12. Failure to work with what you have.
Sometimes you can successfully fight the terrain you inherit in your yard. Other times, instead of fighting it, it's better to go with the flow and work with what you have. The key is to know what you're up against and what options you have.

13. Topping trees.
Don't get sold on the erroneous notion that cutting off the tops of trees spurs growth. The fact is, removing all or part of a treetop encourages rapid decay, weakens the branches and makes them susceptible to disease and breakage.

14. Dangerous walkways and paths.
Repair uneven sections of cement and loose bricks. You'll make it safe for your visitors and your yard will look well-maintained.

15. Failure to plant deer-resistant plants.
Don't want all of your hard work turned to shreds? Ask a garden professional to recommend plantings that aren't on your neighborhood deer's menu.

16. House number problems.
Place your house numbers in one or two prominent locations. Invest in large-sized (5" to 8") numbers and position them horizontally or vertically.

17. Lawn tools simply can't be found.
What you need is a storage shed. The longer you put off getting adequate storage, the longer you'll be disorganized - and the further you'll fall behind in your yard work.

18. No personality.
The gardens that have the most sparkle and creative touches express the character of the inhabitants. Display a sculpture piece or ornament, place one or two unusual plants in your yard, or arrange some antique furniture on your front porch. Place yard ornaments, such as bird baths or sundials amongst one or two of the groupings.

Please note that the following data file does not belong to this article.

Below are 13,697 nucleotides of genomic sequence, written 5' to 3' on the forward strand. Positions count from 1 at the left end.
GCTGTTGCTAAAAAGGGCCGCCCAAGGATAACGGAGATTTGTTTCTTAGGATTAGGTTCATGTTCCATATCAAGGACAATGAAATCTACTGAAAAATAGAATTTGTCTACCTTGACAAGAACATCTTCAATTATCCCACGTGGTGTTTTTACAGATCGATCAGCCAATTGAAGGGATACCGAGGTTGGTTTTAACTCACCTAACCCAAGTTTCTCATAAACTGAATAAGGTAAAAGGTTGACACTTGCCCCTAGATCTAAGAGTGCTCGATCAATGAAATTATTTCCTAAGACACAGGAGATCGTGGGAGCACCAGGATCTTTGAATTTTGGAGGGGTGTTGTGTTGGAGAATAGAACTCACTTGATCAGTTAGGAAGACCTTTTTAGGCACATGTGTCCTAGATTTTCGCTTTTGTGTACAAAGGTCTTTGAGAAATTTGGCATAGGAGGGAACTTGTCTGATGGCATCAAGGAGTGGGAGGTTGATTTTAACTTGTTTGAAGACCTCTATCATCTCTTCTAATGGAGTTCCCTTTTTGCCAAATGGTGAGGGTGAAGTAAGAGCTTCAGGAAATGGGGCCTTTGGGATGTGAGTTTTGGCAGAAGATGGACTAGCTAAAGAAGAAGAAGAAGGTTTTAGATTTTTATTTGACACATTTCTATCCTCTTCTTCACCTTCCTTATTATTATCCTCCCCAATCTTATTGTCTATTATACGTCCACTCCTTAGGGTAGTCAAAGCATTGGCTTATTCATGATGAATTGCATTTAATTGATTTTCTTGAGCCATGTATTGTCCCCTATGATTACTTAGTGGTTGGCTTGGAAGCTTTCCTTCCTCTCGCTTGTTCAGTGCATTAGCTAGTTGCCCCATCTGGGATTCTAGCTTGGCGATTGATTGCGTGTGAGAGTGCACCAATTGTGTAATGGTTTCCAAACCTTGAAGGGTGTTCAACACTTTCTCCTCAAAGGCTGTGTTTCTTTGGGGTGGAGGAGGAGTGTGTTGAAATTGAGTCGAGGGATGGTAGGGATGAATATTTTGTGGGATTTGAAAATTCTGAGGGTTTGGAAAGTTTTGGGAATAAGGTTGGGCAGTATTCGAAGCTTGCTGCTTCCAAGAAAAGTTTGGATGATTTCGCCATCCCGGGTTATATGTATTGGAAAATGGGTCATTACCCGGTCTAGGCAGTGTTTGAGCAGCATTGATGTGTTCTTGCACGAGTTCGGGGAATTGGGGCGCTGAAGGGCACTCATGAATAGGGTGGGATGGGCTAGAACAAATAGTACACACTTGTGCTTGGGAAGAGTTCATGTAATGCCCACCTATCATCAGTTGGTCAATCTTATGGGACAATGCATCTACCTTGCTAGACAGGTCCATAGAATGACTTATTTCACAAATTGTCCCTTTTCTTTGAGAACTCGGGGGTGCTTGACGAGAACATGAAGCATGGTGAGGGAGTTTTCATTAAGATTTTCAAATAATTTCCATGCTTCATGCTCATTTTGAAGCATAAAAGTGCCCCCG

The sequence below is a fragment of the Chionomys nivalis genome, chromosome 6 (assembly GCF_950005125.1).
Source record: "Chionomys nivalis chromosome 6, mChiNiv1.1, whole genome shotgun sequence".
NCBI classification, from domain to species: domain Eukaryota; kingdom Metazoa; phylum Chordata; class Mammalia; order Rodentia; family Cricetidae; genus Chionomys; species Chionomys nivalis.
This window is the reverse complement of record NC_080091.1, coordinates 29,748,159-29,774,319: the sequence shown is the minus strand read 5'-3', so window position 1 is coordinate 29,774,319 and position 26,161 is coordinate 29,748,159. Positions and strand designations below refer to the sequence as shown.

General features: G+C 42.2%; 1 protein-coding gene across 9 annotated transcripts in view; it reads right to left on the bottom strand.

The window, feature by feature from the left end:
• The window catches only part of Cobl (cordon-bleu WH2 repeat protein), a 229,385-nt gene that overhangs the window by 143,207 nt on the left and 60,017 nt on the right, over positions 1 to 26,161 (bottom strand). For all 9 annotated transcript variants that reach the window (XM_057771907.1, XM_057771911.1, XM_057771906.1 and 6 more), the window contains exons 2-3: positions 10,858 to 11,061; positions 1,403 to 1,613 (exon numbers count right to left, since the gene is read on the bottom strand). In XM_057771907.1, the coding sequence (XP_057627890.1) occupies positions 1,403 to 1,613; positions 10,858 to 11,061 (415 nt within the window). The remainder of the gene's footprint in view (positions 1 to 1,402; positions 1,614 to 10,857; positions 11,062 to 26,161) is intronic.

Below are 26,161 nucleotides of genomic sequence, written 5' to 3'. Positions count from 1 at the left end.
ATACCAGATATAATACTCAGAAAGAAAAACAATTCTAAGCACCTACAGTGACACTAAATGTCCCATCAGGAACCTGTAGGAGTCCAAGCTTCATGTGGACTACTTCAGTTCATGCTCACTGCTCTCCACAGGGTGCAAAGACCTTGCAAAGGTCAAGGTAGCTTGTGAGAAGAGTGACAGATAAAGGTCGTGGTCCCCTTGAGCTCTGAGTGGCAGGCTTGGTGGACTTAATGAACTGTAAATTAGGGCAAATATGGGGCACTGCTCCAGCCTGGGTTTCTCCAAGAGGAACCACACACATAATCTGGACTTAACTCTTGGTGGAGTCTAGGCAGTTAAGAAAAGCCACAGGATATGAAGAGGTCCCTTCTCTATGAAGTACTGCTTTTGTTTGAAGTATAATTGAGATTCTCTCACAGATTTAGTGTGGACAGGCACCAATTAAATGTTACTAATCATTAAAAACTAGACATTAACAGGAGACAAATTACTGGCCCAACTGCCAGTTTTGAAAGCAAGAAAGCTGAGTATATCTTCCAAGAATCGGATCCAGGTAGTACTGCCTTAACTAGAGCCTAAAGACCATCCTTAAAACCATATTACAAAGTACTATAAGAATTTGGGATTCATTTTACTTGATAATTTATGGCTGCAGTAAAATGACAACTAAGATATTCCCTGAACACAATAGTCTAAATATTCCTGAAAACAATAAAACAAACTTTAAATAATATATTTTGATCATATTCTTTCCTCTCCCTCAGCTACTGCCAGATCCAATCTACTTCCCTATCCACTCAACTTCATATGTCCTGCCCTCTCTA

19. Forgetting functionality.
Functionality takes precedence over aesthetics. Home landscape design should always be safe, convenient and usable.

20. Covering your yard with red lava or white quartz rocks.
If you have this in your yard, get rid of it, and if you're thinking of putting it in, don't!

Bird Feeder

Your lawn, and how you take care of it, can help the environment!

Healthy grass provides feeding ground for birds, who find it a rich source of insects, worms, and other food. Thick grass prevents soil erosion, filters contaminants from rainwater and absorbs many types of airborne pollutants, like dust and soot. Grass is also highly efficient at converting carbon dioxide to oxygen, a process that helps clean the air.

Caring for your lawn properly can both enhance its appearance and contribute to its environmental benefits. This means creating conditions for grass to thrive and resist damage from weeds, disease, and insect pests. If you choose to use pesticides or fertilizers, it means using them with extreme care so as to get the most benefit and reduce any risks.

Caring for your lawn in an environmentally sensible way can have a bigger impact than you might think. Your lawn may only be a small piece of land, but all the lawns across the country cover a lot of ground. That means you and your lawn-care activities, along with everyone else's, can make a difference to the environment. And that's why taking care of the environment begins in our own backyards.

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The Trivia Block

New York's Central Park is nearly twice the size of the entire country of Monaco!